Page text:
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(CHICAGO) — Chicago’s holiday weekend ended with a crescendo of violence, with 21 shootings on Sunday alone, police said Monday.

Police did not release a total number of shootings for the three-day holiday weekend, but before Police Superintendent Garry McCarthy gave his figures for Sunday, Chicago had already counted more than 60 shootings and 11 fatalities.

“It’s groundhog day here in Chicago again,” McCarthy said, an apparent reference to repeated spasms of violence in the city.

McCarthy said in a press conference Monday that the department had deployed “hundreds” more officers over the weekend in anticipation of holiday violence.

“The results were a lot of shootings and a lot of murders unfortunately,” he said.

A spike in homicides came in 2012 when the city’s murder rate jumped from 431 in 2011 to 500, according to Uniform Crime Reports. Mayor Rahm Emanuel has made combating gun violence one of his top priorities since being elected in 2011, and the murder rate dropped again in 2013 to 440 deaths.

McCarthy said that the police department’s records show 185 people have been murdered in Chicago this year, as compared to 196 who had been killed by this point last year — which marks a 6 percent drop.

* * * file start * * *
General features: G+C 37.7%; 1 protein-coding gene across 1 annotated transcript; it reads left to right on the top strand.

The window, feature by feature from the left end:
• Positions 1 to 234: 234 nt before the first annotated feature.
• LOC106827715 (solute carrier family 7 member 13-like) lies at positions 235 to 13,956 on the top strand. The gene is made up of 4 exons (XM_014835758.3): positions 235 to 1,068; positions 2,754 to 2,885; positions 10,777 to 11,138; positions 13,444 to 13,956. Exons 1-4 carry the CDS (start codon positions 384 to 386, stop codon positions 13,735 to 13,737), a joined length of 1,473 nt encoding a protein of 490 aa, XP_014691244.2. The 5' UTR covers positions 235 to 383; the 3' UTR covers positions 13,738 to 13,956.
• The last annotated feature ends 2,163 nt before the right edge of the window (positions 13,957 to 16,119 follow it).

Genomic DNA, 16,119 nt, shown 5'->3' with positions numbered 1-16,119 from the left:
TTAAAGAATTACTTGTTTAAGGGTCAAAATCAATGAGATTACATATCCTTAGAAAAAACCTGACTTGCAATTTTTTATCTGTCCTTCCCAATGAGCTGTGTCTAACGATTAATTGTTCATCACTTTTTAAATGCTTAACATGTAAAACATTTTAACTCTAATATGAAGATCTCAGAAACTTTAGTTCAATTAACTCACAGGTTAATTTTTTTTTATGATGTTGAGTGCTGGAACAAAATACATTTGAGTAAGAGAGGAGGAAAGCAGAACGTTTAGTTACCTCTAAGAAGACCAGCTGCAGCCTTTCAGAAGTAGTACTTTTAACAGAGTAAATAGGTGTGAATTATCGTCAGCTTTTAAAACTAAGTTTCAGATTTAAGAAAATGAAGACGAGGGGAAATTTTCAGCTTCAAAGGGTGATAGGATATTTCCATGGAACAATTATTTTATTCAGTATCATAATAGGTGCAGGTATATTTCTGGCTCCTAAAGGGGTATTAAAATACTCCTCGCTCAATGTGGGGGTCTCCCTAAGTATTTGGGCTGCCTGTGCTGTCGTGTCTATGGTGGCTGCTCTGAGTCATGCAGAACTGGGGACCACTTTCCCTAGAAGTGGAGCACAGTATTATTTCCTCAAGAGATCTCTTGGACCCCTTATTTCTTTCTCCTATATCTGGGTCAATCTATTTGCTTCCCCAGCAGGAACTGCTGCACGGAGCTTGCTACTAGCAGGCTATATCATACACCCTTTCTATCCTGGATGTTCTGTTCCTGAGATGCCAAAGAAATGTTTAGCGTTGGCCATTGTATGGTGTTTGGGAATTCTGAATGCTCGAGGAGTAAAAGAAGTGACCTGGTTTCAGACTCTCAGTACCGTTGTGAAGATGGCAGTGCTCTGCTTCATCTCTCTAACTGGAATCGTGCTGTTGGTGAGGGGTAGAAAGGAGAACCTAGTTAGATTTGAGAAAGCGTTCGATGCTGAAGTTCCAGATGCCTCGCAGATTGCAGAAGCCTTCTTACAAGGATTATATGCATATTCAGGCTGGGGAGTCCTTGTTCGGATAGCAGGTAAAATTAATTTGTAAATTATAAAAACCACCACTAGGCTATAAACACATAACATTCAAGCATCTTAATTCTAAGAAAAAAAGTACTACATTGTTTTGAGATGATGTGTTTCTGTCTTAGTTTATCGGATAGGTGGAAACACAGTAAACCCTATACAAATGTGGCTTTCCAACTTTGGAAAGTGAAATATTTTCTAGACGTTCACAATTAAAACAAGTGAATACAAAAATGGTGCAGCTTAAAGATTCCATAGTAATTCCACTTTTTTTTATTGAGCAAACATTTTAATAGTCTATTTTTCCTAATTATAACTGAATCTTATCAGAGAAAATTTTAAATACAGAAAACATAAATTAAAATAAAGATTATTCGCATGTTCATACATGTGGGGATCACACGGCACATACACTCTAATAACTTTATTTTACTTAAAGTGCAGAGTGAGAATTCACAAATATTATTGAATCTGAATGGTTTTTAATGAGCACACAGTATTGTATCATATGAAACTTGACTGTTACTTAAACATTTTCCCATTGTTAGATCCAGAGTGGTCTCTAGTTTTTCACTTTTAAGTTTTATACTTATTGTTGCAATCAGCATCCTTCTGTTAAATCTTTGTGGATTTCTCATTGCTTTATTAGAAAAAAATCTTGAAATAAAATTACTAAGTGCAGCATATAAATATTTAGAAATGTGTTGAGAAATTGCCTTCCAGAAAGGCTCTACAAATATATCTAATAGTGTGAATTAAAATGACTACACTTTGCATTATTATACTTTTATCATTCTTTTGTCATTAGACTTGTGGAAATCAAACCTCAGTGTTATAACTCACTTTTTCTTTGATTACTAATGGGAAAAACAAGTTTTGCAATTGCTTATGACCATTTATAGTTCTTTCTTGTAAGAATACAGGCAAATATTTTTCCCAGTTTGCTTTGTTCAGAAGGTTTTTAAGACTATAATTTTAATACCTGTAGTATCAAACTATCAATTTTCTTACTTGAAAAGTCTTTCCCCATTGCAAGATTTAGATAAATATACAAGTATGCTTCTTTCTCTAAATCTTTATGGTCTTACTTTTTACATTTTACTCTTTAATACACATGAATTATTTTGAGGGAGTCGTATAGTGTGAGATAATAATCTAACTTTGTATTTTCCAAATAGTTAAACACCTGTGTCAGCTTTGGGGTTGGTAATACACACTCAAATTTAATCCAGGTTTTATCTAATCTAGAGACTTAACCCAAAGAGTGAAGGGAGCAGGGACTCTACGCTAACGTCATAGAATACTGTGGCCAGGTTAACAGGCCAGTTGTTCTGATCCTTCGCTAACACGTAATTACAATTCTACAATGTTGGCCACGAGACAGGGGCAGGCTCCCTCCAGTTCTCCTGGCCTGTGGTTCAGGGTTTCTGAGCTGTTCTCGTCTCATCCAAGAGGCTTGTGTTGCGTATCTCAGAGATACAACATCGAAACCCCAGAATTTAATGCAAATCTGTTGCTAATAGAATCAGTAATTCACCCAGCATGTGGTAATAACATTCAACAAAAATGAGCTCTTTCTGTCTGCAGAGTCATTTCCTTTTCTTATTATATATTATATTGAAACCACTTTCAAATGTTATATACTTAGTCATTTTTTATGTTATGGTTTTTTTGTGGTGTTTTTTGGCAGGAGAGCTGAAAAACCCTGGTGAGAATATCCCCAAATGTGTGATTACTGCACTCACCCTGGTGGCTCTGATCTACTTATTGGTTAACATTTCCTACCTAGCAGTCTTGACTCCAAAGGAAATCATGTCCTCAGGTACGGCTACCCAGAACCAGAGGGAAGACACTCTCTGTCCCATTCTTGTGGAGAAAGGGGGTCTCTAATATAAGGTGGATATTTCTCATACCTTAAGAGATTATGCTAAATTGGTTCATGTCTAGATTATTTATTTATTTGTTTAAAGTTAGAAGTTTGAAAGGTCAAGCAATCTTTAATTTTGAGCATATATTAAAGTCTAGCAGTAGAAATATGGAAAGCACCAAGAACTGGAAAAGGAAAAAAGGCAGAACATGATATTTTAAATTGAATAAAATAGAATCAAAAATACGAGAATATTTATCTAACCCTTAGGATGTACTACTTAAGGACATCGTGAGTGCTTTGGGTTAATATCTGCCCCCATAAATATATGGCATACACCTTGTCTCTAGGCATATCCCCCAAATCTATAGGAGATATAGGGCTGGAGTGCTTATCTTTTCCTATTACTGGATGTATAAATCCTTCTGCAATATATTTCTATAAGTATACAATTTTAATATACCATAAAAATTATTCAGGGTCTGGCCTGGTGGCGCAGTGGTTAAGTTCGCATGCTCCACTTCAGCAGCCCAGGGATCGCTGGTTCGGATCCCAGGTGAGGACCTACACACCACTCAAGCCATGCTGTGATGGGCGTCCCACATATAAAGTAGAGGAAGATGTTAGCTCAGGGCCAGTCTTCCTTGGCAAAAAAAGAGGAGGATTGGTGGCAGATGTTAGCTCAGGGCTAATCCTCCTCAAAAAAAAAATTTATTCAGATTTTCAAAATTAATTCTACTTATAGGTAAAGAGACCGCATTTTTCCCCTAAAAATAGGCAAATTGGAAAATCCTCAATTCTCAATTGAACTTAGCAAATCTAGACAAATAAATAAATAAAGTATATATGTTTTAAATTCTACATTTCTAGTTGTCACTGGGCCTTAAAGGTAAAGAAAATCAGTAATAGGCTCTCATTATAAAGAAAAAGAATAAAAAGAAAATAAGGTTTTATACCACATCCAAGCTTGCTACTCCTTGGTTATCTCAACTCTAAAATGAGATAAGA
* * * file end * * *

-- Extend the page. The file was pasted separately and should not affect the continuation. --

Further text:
Fourth of July weekend has been particularly violent in the past as well. ABC News affiliate WLS reported that 12 people were killed and 75 were injured during the same weekend last year, though that spanned more time since the national holiday fell on a Thursday in 2013 as opposed to a Friday this year.

At Monday’s press conference, McCarthy said that “we had the same level of shootings as we did last year, which is unacceptable.”

McCarthy said that there were eight instances where police officers either discharged their weapons or had shots fired at them.

He also noted that the police department has collected 3,400 guns in the city this year.

“It all comes down to these guns: there’s too many guns coming in and too little punishment going out,” McCarthy said.

This weekend’s rash of shootings came just a week after the Chicago City Council approved an ordinance to put further limits on gun sales in the area.

The ordinance, which was backed by Emanuel and passed unanimously on June 26, would require gun stores to have video surveillance equipment to record the sales and try to stop “straw” sales, where individuals buy guns for friends or relatives who are banned from buying their own.

“Something has to happen to slow down the straw purchasing that happens in this state,” McCarthy said Monday morning.

Outrage was sparked just months ago when 45 people were shot over Easter weekend, a shooting barrage that left nine people dead.

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